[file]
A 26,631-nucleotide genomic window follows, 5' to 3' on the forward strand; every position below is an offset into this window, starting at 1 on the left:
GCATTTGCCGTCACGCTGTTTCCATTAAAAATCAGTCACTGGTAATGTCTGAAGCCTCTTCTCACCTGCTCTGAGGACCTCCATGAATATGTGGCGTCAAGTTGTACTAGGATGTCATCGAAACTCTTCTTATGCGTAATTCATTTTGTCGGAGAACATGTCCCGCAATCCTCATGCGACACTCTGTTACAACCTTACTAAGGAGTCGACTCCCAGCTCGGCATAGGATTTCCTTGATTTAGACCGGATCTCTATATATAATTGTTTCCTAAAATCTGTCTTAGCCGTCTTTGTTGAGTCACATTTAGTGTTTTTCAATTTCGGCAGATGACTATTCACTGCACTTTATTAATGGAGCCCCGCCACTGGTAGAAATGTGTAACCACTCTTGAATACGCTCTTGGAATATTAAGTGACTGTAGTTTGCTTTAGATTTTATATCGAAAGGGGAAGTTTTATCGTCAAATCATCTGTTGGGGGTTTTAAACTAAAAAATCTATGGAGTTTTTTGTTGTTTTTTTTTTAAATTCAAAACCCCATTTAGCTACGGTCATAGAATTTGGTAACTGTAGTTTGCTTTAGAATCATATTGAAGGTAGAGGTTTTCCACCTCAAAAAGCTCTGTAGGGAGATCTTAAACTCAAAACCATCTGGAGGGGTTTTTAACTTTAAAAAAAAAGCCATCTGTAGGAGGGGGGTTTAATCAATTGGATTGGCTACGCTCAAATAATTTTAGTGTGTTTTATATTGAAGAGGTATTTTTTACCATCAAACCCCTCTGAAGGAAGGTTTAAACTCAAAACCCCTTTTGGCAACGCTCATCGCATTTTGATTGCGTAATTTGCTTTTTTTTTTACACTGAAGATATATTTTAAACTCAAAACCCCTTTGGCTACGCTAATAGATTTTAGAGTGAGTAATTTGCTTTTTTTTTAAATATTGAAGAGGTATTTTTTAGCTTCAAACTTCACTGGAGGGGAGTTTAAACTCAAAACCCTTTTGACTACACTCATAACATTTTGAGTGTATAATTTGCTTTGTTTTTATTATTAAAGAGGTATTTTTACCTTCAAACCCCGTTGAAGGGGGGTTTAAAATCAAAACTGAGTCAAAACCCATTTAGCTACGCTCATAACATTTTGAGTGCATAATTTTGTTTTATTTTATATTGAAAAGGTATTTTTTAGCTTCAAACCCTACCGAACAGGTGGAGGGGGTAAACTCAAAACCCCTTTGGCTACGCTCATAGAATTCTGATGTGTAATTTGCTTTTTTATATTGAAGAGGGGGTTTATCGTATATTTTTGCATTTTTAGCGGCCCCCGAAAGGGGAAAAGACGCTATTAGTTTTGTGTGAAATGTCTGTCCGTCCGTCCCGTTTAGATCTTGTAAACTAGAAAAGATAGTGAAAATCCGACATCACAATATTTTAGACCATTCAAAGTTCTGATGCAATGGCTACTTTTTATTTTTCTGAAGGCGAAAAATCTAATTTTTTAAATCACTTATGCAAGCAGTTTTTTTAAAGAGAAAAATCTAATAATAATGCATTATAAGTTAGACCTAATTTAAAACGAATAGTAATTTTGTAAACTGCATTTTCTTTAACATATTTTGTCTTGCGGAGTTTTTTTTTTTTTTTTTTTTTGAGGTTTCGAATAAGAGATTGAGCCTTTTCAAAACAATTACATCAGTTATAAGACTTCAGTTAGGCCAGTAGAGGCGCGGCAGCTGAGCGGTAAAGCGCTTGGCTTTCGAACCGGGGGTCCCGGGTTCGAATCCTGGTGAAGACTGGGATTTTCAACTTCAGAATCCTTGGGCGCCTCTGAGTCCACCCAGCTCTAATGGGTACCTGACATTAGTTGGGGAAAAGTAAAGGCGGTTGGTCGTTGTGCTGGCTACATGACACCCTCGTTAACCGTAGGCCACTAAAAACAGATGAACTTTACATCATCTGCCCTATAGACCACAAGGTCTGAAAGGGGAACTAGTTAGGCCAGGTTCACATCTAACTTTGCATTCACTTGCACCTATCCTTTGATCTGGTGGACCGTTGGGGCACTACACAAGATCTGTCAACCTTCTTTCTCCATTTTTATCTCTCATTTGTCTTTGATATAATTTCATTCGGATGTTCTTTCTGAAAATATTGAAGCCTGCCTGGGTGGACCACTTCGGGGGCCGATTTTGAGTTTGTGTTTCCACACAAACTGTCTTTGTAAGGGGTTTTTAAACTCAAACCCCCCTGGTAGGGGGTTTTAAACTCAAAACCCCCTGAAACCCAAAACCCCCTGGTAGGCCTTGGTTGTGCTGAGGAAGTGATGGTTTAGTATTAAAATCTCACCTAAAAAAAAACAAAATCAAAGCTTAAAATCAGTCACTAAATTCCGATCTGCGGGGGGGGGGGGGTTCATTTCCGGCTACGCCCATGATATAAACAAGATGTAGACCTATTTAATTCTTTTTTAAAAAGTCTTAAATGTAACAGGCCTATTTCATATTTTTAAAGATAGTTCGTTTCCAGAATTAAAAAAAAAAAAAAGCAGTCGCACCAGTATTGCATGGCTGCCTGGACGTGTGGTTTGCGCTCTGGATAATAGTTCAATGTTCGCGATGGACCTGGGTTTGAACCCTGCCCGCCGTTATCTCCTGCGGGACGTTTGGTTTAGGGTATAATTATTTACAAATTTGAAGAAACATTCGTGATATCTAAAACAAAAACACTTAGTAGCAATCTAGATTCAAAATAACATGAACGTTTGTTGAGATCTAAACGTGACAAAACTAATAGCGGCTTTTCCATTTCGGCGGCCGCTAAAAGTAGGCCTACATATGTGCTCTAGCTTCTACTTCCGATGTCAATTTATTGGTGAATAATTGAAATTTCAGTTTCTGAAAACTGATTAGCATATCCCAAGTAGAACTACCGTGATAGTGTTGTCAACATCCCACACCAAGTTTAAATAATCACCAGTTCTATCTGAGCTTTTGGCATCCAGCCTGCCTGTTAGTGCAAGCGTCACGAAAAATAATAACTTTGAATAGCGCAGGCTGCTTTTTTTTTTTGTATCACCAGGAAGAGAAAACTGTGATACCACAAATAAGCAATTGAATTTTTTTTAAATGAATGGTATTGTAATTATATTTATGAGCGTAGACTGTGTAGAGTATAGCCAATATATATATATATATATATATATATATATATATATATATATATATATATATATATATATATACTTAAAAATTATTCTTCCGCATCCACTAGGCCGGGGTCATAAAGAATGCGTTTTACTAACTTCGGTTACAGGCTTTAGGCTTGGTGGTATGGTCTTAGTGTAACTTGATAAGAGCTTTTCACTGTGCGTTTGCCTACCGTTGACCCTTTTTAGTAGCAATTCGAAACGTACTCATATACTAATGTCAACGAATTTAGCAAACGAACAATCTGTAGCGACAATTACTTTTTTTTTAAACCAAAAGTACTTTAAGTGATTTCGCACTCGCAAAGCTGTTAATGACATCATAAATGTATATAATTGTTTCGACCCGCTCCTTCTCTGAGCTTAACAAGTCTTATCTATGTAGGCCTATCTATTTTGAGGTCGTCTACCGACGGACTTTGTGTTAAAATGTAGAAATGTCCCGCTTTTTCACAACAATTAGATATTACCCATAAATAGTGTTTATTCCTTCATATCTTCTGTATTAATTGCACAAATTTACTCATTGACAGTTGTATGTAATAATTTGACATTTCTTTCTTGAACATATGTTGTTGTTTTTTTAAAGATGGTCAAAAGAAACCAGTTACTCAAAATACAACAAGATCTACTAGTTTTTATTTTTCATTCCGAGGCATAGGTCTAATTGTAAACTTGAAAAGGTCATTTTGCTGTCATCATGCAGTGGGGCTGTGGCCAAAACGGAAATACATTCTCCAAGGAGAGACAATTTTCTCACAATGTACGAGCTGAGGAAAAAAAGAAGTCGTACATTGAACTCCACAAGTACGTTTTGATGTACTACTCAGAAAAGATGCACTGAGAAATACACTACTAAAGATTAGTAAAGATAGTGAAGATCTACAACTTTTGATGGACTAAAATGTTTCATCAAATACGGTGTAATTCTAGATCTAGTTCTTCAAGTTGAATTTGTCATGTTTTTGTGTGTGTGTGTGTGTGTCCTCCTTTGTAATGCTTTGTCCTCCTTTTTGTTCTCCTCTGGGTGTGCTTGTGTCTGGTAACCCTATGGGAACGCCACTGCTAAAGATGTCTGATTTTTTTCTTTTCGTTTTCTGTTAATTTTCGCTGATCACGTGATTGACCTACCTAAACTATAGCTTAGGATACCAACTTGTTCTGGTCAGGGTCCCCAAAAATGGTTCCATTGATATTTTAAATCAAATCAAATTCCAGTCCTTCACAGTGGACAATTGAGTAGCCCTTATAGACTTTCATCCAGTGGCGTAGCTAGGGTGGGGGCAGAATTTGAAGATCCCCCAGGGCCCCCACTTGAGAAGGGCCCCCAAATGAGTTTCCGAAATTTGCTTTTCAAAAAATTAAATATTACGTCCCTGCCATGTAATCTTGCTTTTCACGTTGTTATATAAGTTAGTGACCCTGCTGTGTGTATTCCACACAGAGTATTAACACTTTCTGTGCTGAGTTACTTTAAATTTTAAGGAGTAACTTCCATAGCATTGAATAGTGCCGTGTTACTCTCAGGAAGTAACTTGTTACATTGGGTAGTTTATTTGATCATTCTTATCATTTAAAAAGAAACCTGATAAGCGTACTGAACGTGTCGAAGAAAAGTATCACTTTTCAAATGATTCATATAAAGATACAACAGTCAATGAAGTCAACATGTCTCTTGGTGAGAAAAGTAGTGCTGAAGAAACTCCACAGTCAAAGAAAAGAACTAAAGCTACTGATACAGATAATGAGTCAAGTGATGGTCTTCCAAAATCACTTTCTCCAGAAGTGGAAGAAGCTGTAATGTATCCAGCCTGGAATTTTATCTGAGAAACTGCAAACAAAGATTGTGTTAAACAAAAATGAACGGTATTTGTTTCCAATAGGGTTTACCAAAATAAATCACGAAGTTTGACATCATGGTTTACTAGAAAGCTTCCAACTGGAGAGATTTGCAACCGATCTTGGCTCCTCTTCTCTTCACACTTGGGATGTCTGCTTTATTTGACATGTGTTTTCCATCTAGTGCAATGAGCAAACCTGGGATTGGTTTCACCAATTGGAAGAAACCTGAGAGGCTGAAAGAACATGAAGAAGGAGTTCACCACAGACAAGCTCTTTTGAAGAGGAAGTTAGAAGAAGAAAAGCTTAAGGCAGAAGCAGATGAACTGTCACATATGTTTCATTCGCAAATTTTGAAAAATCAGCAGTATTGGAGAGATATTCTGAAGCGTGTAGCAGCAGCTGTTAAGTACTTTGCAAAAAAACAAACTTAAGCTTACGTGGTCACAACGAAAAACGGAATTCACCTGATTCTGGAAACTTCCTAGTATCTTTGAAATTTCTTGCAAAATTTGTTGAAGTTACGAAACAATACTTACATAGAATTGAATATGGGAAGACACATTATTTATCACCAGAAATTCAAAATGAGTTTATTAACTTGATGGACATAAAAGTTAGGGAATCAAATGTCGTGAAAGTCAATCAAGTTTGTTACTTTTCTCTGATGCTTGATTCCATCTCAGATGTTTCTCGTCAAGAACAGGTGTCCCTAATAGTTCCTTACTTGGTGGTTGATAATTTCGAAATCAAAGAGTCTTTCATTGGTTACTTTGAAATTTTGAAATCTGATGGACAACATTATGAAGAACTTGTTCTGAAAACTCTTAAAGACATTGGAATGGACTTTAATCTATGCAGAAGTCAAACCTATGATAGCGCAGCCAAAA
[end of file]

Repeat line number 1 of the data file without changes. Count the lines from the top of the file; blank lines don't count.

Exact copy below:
A 26,631-nucleotide genomic window follows, 5' to 3' on the forward strand; every position below is an offset into this window, starting at 1 on the left: